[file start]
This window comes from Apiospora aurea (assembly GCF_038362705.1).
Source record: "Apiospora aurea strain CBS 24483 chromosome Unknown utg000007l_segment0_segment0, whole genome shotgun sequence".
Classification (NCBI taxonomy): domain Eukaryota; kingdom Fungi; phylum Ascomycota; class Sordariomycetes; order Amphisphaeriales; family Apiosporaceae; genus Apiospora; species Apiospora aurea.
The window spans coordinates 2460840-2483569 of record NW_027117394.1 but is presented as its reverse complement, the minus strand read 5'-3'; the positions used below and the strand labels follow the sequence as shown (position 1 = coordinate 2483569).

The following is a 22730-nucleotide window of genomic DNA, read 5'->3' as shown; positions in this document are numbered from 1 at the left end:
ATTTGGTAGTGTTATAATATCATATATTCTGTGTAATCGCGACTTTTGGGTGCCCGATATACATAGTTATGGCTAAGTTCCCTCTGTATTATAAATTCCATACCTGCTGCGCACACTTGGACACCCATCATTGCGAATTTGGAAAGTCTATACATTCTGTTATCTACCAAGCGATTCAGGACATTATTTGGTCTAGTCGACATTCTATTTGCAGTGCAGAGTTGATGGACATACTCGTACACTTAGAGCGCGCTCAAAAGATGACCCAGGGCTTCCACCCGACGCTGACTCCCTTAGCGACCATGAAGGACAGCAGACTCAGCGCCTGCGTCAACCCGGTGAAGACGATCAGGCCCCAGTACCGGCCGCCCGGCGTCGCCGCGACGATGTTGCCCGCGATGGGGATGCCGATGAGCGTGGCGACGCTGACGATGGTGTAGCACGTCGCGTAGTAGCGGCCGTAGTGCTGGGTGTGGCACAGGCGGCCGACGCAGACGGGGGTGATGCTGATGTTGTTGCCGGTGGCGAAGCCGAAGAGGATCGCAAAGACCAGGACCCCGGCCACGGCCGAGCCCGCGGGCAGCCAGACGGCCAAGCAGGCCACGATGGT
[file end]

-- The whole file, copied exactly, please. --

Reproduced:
This window comes from Apiospora aurea (assembly GCF_038362705.1).
Source record: "Apiospora aurea strain CBS 24483 chromosome Unknown utg000007l_segment0_segment0, whole genome shotgun sequence".
Classification (NCBI taxonomy): domain Eukaryota; kingdom Fungi; phylum Ascomycota; class Sordariomycetes; order Amphisphaeriales; family Apiosporaceae; genus Apiospora; species Apiospora aurea.
The window spans coordinates 2460840-2483569 of record NW_027117394.1 but is presented as its reverse complement, the minus strand read 5'-3'; the positions used below and the strand labels follow the sequence as shown (position 1 = coordinate 2483569).

The following is a 22730-nucleotide window of genomic DNA, read 5'->3' as shown; positions in this document are numbered from 1 at the left end:
ATTTGGTAGTGTTATAATATCATATATTCTGTGTAATCGCGACTTTTGGGTGCCCGATATACATAGTTATGGCTAAGTTCCCTCTGTATTATAAATTCCATACCTGCTGCGCACACTTGGACACCCATCATTGCGAATTTGGAAAGTCTATACATTCTGTTATCTACCAAGCGATTCAGGACATTATTTGGTCTAGTCGACATTCTATTTGCAGTGCAGAGTTGATGGACATACTCGTACACTTAGAGCGCGCTCAAAAGATGACCCAGGGCTTCCACCCGACGCTGACTCCCTTAGCGACCATGAAGGACAGCAGACTCAGCGCCTGCGTCAACCCGGTGAAGACGATCAGGCCCCAGTACCGGCCGCCCGGCGTCGCCGCGACGATGTTGCCCGCGATGGGGATGCCGATGAGCGTGGCGACGCTGACGATGGTGTAGCACGTCGCGTAGTAGCGGCCGTAGTGCTGGGTGTGGCACAGGCGGCCGACGCAGACGGGGGTGATGCTGATGTTGTTGCCGGTGGCGAAGCCGAAGAGGATCGCAAAGACCAGGACCCCGGCCACGGCCGAGCCCGCGGGCAGCCAGACGGCCAAGCAGGCCACGATGGT